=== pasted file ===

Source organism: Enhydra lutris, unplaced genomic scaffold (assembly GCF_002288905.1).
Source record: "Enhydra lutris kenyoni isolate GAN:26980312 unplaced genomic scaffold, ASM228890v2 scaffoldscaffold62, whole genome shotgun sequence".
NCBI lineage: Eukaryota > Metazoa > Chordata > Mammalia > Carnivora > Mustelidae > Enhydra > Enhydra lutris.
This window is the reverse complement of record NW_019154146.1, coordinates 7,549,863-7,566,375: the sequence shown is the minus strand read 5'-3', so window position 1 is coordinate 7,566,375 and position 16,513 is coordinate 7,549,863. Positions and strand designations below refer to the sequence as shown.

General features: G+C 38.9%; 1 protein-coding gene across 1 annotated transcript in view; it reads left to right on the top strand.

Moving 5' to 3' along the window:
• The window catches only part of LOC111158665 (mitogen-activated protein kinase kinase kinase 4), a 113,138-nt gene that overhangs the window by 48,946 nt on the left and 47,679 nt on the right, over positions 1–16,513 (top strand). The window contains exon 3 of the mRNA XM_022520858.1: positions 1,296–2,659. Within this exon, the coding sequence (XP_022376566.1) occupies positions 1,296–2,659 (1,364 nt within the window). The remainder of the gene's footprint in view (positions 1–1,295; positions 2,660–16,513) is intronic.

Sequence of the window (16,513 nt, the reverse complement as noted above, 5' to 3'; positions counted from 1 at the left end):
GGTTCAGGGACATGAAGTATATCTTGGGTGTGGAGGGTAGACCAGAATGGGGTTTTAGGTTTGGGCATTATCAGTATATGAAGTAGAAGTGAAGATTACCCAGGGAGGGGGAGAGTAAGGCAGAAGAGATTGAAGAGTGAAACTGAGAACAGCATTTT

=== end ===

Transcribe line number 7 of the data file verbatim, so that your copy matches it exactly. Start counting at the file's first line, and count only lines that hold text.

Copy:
• The window catches only part of LOC111158665 (mitogen-activated protein kinase kinase kinase 4), a 113,138-nt gene that overhangs the window by 48,946 nt on the left and 47,679 nt on the right, over positions 1–16,513 (top strand). The window contains exon 3 of the mRNA XM_022520858.1: positions 1,296–2,659. Within this exon, the coding sequence (XP_022376566.1) occupies positions 1,296–2,659 (1,364 nt within the window). The remainder of the gene's footprint in view (positions 1–1,295; positions 2,660–16,513) is intronic.